NYC announced that it too is holding a competition to build applications using (to-be-released) city data. We’re thinking of entering our own app. You can see some of the ideas that are floating around here.
As of yet, it is unclear what criteria will be used to judge the applications, but we decided to go ahead and hold a brainstorm session anyway with a handful of people “in-the-know” about city agencies and who make use of city data in their day-to-day work.
Here are the notes from our meet-up.
1. Most Persistent Theme: “My Neighborhood”
– What do people actually think of as “in their neighborhood?”
– What services do they use in their neighborhood?
– What’s lacking in their neighborhood?
– What’s aggravating people in their neighborhood? (Complaints, violations, crime.)
2. “Real-time” experience of data is cool.
– What’s around me right now?
– How are my tax dollars being spent, right here?
– Optimize my biking / subway route given conditions right now.
3. Maps are cool.
4. Crossing data sets is cool.
– ER wait times with crime blotter?
– Local immunization with school attendance records?
– Congestion maps with air quality monitors?
5. Design the application around the assumption that the city data is going to be incomplete; and use that as an opportunity to invite individuals to contribute data to help fill in the gaps.
WE ALSO CAME UP SOME GREAT QUESTIONS TO ASK OF THE CITY.
1. Will there be a “guide” of sorts for what data is available? What data has already been released? What data hasn’t been released, but could be released? (For the competition, will there be a point person for answering questions related to releasing data?) What data is most up-to-date and complete?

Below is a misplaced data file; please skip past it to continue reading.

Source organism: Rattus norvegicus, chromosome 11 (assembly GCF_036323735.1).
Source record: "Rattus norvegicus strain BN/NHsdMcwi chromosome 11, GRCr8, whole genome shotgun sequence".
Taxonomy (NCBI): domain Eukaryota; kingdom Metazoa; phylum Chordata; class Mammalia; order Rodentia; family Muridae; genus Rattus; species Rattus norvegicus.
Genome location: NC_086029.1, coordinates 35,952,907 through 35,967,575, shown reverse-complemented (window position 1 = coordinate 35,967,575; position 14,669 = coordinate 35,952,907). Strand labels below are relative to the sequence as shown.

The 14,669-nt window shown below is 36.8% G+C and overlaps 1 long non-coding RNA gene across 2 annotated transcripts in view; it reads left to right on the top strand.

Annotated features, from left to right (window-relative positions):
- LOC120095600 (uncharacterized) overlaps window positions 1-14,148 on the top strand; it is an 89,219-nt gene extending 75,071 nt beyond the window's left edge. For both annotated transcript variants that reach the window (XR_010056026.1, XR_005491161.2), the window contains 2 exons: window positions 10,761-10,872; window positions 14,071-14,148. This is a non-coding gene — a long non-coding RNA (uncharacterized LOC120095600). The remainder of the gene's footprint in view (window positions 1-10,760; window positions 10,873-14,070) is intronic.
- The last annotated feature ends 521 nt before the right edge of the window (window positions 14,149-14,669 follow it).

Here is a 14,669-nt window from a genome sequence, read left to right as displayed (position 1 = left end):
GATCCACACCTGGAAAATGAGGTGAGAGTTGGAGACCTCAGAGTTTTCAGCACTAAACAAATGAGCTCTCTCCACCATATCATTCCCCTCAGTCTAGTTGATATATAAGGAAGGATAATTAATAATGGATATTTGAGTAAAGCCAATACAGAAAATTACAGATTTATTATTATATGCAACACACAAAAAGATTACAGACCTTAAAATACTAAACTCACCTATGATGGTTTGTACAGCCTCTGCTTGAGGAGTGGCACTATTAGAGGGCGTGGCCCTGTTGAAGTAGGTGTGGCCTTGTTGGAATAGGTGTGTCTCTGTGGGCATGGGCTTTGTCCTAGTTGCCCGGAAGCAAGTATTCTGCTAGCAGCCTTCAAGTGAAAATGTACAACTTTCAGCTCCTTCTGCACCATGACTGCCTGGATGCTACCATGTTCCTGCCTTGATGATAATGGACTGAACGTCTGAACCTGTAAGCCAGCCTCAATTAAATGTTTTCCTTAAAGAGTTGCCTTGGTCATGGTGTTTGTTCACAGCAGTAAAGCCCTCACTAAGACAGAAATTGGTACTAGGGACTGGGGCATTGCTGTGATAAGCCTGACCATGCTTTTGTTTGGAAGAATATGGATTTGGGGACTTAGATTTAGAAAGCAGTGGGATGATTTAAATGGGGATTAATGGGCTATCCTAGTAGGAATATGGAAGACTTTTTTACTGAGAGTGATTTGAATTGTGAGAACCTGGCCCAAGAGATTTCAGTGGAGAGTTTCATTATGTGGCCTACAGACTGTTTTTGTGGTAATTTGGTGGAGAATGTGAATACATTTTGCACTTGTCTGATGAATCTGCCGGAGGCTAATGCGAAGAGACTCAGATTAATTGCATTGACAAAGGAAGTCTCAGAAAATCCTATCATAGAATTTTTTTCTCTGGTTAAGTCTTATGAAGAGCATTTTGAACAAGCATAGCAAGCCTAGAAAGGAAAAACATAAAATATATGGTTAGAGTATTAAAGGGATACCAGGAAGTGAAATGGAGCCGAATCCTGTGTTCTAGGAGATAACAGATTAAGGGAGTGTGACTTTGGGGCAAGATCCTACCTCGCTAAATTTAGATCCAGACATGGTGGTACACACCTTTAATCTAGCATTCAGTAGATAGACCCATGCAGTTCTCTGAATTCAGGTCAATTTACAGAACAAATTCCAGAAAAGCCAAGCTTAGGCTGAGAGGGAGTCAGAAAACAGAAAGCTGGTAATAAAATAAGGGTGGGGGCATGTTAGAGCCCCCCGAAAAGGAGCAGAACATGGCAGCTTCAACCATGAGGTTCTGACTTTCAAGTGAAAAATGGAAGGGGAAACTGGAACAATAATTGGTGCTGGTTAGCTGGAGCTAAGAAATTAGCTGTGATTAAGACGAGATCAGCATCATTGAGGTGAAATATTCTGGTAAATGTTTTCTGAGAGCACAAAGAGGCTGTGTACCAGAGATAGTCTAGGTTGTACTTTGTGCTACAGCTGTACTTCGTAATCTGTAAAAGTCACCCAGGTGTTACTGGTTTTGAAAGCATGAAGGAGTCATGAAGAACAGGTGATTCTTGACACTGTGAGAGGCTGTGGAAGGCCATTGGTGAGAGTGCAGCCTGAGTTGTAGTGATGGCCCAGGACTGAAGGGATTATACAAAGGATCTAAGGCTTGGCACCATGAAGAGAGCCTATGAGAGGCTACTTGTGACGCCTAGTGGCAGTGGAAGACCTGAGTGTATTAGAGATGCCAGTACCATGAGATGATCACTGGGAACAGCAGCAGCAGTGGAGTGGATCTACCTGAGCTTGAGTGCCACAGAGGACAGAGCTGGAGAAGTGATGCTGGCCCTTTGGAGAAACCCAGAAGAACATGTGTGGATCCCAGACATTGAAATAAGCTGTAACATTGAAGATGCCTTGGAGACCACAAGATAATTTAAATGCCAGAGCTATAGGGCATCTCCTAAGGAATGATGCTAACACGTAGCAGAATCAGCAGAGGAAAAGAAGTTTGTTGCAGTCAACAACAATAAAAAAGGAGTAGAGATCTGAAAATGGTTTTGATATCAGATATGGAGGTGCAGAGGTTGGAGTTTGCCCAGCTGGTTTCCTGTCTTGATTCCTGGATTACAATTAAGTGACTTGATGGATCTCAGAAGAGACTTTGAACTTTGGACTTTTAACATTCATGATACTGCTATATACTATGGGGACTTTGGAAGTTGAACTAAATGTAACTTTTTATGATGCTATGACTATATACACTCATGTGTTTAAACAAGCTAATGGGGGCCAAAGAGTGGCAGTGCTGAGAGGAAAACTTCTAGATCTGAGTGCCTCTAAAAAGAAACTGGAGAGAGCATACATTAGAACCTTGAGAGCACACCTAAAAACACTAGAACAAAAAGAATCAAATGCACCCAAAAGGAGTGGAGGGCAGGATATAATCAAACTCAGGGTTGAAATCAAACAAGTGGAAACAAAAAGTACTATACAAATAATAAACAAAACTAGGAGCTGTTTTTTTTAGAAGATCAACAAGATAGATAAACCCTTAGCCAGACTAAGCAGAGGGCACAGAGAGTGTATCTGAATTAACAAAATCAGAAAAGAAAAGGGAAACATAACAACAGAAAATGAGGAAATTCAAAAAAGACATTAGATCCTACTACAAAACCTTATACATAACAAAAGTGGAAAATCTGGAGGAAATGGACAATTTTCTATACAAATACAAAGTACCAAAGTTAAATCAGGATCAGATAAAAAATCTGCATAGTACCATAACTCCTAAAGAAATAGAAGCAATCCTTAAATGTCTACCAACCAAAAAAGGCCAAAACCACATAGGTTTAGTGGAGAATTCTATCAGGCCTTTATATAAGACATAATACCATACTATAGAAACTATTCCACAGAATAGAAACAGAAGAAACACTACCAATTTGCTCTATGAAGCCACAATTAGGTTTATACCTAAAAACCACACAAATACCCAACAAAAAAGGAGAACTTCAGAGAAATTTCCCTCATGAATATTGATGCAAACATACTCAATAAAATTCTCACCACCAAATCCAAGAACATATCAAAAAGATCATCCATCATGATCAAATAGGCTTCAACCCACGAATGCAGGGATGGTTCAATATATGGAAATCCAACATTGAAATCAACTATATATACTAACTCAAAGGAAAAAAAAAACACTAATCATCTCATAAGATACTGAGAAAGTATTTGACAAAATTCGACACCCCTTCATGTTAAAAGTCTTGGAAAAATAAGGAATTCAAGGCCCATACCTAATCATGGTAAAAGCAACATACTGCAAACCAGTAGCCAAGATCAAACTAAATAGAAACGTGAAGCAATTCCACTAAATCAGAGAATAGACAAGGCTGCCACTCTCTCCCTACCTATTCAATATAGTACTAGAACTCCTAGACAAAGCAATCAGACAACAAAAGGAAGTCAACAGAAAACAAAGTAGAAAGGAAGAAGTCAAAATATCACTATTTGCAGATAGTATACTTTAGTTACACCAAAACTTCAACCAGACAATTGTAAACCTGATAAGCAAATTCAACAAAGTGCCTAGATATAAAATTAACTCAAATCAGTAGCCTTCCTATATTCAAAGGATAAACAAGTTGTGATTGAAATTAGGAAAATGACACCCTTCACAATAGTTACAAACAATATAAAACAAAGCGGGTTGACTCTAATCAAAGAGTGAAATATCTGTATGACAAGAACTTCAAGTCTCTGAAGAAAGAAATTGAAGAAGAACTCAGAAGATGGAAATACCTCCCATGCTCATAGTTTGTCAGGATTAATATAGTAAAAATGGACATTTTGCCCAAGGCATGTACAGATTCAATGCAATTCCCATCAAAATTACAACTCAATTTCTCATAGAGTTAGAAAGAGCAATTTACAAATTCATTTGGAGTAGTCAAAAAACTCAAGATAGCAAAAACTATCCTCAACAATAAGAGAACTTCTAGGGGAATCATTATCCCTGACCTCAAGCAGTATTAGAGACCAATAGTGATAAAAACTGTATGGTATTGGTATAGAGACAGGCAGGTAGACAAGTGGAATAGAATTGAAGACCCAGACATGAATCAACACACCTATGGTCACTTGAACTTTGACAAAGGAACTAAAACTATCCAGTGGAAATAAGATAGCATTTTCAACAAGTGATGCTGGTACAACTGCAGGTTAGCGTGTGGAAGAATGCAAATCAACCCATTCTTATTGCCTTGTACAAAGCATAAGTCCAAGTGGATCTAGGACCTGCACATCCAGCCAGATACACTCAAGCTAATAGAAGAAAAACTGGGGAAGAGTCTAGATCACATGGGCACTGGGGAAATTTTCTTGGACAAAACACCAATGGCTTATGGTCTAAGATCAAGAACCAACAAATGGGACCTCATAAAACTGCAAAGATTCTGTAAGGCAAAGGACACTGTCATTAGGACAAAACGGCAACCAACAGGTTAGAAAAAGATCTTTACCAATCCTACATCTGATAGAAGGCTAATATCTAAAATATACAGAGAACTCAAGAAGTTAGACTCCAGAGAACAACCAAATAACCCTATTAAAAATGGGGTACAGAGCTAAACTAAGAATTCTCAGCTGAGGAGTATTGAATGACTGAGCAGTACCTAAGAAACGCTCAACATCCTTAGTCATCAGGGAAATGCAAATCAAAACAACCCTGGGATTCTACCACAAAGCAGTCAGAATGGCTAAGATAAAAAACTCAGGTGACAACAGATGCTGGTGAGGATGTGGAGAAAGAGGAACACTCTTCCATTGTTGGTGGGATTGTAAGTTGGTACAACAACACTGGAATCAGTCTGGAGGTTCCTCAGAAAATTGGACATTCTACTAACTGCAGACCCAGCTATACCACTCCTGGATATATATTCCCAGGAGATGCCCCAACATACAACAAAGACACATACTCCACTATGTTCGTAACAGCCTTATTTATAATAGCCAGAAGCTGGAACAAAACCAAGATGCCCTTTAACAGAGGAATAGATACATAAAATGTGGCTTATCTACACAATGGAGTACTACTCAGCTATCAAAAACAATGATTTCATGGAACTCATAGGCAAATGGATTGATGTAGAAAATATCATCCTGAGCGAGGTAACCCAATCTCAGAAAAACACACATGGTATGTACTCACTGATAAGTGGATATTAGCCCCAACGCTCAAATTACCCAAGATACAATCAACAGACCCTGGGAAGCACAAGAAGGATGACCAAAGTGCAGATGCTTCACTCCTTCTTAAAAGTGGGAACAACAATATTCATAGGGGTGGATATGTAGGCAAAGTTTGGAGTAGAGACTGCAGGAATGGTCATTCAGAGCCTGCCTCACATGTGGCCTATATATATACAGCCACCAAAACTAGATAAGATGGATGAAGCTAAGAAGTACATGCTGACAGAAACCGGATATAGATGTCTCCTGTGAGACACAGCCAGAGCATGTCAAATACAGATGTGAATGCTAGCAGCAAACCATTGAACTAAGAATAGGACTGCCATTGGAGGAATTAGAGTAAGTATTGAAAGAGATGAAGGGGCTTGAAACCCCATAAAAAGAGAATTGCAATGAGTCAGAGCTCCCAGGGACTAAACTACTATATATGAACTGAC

2. What are the boundaries for what data is and isn’t available? What about data that crosses city boundaries? e.g. MTA data (MTA). Hospital data (NY State).
3. How “raw” will the data be? (Unprocessed database files? Summary reports?)
4. What are the city’s privacy standards for releasing data?
– How will you ensure that individual identities won’t be revealed, even if city data is cross-referenced with other data sets.
– Many public records include individual identities and addresses. In a world where collating public records about any given individual across city agencies and the public domain was time-consuming and difficult, this was not a privacy issue. However, given the ease with which such a task is done today, how will the city protect individuals from having “complete” profiles of their lives assembled and made available online for public scrutiny?
We have submitted our questions to NYCDataRFEI@nycedc.com, but got a “server rejected your message” error email in response. We called and left a message but haven’t heard back. Answers, which were promised for Friday Jul 24th, have yet to be posted to their website.
We have also decided to take the idea of “Subscribe to updates about the services I use in my neighborhood” and push it to the next level of design to see what road blocks we run into. It will also help us zero in on what data to request of the city in September. We still don’t know what we’ll actually end up submitting to the competition, but either way, we will learn much by pushing one idea to the next stage of development, even if we end up having to go back to the drawing board.
Tags: NYC Big Apps